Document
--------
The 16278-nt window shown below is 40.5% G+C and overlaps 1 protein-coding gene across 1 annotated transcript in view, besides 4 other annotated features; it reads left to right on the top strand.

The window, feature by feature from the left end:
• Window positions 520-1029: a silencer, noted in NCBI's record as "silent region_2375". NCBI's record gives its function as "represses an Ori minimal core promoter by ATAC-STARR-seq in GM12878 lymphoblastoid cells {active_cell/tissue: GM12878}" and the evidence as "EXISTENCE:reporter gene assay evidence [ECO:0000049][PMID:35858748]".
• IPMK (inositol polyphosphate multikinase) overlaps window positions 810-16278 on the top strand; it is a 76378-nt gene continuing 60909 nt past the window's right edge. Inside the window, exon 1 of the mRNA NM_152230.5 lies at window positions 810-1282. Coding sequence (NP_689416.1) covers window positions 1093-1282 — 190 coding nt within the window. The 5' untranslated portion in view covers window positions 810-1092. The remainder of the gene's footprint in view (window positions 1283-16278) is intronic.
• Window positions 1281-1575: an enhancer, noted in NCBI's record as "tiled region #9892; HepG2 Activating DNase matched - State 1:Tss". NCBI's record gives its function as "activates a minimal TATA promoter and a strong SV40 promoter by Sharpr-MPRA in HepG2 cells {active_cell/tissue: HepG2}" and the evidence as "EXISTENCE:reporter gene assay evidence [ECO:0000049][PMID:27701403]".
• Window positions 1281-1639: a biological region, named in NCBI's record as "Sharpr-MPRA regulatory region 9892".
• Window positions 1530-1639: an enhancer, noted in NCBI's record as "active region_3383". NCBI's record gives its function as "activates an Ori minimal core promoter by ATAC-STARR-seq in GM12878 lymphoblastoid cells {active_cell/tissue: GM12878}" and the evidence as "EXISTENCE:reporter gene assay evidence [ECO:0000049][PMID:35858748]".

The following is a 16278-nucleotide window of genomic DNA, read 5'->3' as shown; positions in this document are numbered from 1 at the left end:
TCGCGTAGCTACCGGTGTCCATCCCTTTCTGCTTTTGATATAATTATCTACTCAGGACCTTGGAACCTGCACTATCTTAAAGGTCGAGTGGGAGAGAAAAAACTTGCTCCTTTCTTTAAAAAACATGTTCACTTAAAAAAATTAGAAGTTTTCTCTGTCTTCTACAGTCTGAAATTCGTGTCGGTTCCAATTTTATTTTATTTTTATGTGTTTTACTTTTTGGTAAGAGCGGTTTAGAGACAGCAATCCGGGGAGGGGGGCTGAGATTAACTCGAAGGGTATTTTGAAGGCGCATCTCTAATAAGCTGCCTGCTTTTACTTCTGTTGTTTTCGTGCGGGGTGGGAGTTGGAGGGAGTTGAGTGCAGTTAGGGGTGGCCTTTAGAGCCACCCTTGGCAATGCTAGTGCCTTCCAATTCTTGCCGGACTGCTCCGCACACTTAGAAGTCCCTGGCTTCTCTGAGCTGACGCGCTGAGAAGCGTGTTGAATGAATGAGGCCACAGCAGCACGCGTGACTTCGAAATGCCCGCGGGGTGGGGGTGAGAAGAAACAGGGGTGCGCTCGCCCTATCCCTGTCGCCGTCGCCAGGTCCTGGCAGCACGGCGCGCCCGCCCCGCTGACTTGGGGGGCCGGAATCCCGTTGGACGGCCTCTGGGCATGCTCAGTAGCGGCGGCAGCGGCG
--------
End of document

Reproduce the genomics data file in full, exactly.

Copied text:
The 16278-nt window shown below is 40.5% G+C and overlaps 1 protein-coding gene across 1 annotated transcript in view, besides 4 other annotated features; it reads left to right on the top strand.

The window, feature by feature from the left end:
• Window positions 520-1029: a silencer, noted in NCBI's record as "silent region_2375". NCBI's record gives its function as "represses an Ori minimal core promoter by ATAC-STARR-seq in GM12878 lymphoblastoid cells {active_cell/tissue: GM12878}" and the evidence as "EXISTENCE:reporter gene assay evidence [ECO:0000049][PMID:35858748]".
• IPMK (inositol polyphosphate multikinase) overlaps window positions 810-16278 on the top strand; it is a 76378-nt gene continuing 60909 nt past the window's right edge. Inside the window, exon 1 of the mRNA NM_152230.5 lies at window positions 810-1282. Coding sequence (NP_689416.1) covers window positions 1093-1282 — 190 coding nt within the window. The 5' untranslated portion in view covers window positions 810-1092. The remainder of the gene's footprint in view (window positions 1283-16278) is intronic.
• Window positions 1281-1575: an enhancer, noted in NCBI's record as "tiled region #9892; HepG2 Activating DNase matched - State 1:Tss". NCBI's record gives its function as "activates a minimal TATA promoter and a strong SV40 promoter by Sharpr-MPRA in HepG2 cells {active_cell/tissue: HepG2}" and the evidence as "EXISTENCE:reporter gene assay evidence [ECO:0000049][PMID:27701403]".
• Window positions 1281-1639: a biological region, named in NCBI's record as "Sharpr-MPRA regulatory region 9892".
• Window positions 1530-1639: an enhancer, noted in NCBI's record as "active region_3383". NCBI's record gives its function as "activates an Ori minimal core promoter by ATAC-STARR-seq in GM12878 lymphoblastoid cells {active_cell/tissue: GM12878}" and the evidence as "EXISTENCE:reporter gene assay evidence [ECO:0000049][PMID:35858748]".

The following is a 16278-nucleotide window of genomic DNA, read 5'->3' as shown; positions in this document are numbered from 1 at the left end:
TCGCGTAGCTACCGGTGTCCATCCCTTTCTGCTTTTGATATAATTATCTACTCAGGACCTTGGAACCTGCACTATCTTAAAGGTCGAGTGGGAGAGAAAAAACTTGCTCCTTTCTTTAAAAAACATGTTCACTTAAAAAAATTAGAAGTTTTCTCTGTCTTCTACAGTCTGAAATTCGTGTCGGTTCCAATTTTATTTTATTTTTATGTGTTTTACTTTTTGGTAAGAGCGGTTTAGAGACAGCAATCCGGGGAGGGGGGCTGAGATTAACTCGAAGGGTATTTTGAAGGCGCATCTCTAATAAGCTGCCTGCTTTTACTTCTGTTGTTTTCGTGCGGGGTGGGAGTTGGAGGGAGTTGAGTGCAGTTAGGGGTGGCCTTTAGAGCCACCCTTGGCAATGCTAGTGCCTTCCAATTCTTGCCGGACTGCTCCGCACACTTAGAAGTCCCTGGCTTCTCTGAGCTGACGCGCTGAGAAGCGTGTTGAATGAATGAGGCCACAGCAGCACGCGTGACTTCGAAATGCCCGCGGGGTGGGGGTGAGAAGAAACAGGGGTGCGCTCGCCCTATCCCTGTCGCCGTCGCCAGGTCCTGGCAGCACGGCGCGCCCGCCCCGCTGACTTGGGGGGCCGGAATCCCGTTGGACGGCCTCTGGGCATGCTCAGTAGCGGCGGCAGCGGCG